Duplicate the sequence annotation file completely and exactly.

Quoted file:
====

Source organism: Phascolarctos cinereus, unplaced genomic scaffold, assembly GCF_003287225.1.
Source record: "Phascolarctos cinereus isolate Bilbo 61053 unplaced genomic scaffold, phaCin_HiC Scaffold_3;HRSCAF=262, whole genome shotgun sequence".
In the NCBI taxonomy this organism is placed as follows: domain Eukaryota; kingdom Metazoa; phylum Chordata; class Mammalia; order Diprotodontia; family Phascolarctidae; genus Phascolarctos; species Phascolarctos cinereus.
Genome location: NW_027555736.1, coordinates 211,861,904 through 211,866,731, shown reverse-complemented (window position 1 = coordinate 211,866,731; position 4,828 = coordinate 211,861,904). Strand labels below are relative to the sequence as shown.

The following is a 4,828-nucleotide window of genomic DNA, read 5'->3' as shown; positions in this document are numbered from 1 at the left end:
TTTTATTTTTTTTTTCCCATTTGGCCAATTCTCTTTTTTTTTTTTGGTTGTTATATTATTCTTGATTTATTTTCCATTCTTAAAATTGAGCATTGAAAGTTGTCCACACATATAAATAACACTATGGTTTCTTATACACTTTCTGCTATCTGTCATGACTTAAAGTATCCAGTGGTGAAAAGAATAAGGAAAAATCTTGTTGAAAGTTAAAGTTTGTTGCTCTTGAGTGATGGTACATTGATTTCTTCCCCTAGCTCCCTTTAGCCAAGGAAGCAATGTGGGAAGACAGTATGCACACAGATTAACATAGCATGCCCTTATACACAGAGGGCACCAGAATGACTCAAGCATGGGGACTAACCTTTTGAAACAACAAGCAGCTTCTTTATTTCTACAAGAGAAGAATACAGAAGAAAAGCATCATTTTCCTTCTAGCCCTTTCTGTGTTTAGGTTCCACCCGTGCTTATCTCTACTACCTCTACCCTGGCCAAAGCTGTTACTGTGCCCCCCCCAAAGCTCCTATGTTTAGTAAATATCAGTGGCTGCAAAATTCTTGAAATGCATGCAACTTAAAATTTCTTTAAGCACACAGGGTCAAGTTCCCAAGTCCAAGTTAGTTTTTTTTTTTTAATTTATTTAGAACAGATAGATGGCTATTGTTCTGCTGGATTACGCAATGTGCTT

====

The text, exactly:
Source organism: Phascolarctos cinereus, unplaced genomic scaffold, assembly GCF_003287225.1.
Source record: "Phascolarctos cinereus isolate Bilbo 61053 unplaced genomic scaffold, phaCin_HiC Scaffold_3;HRSCAF=262, whole genome shotgun sequence".
In the NCBI taxonomy this organism is placed as follows: domain Eukaryota; kingdom Metazoa; phylum Chordata; class Mammalia; order Diprotodontia; family Phascolarctidae; genus Phascolarctos; species Phascolarctos cinereus.
Genome location: NW_027555736.1, coordinates 211,861,904 through 211,866,731, shown reverse-complemented (window position 1 = coordinate 211,866,731; position 4,828 = coordinate 211,861,904). Strand labels below are relative to the sequence as shown.

The following is a 4,828-nucleotide window of genomic DNA, read 5'->3' as shown; positions in this document are numbered from 1 at the left end:
TTTTATTTTTTTTTTCCCATTTGGCCAATTCTCTTTTTTTTTTTTGGTTGTTATATTATTCTTGATTTATTTTCCATTCTTAAAATTGAGCATTGAAAGTTGTCCACACATATAAATAACACTATGGTTTCTTATACACTTTCTGCTATCTGTCATGACTTAAAGTATCCAGTGGTGAAAAGAATAAGGAAAAATCTTGTTGAAAGTTAAAGTTTGTTGCTCTTGAGTGATGGTACATTGATTTCTTCCCCTAGCTCCCTTTAGCCAAGGAAGCAATGTGGGAAGACAGTATGCACACAGATTAACATAGCATGCCCTTATACACAGAGGGCACCAGAATGACTCAAGCATGGGGACTAACCTTTTGAAACAACAAGCAGCTTCTTTATTTCTACAAGAGAAGAATACAGAAGAAAAGCATCATTTTCCTTCTAGCCCTTTCTGTGTTTAGGTTCCACCCGTGCTTATCTCTACTACCTCTACCCTGGCCAAAGCTGTTACTGTGCCCCCCCCAAAGCTCCTATGTTTAGTAAATATCAGTGGCTGCAAAATTCTTGAAATGCATGCAACTTAAAATTTCTTTAAGCACACAGGGTCAAGTTCCCAAGTCCAAGTTAGTTTTTTTTTTTTAATTTATTTAGAACAGATAGATGGCTATTGTTCTGCTGGATTACGCAATGTGCTT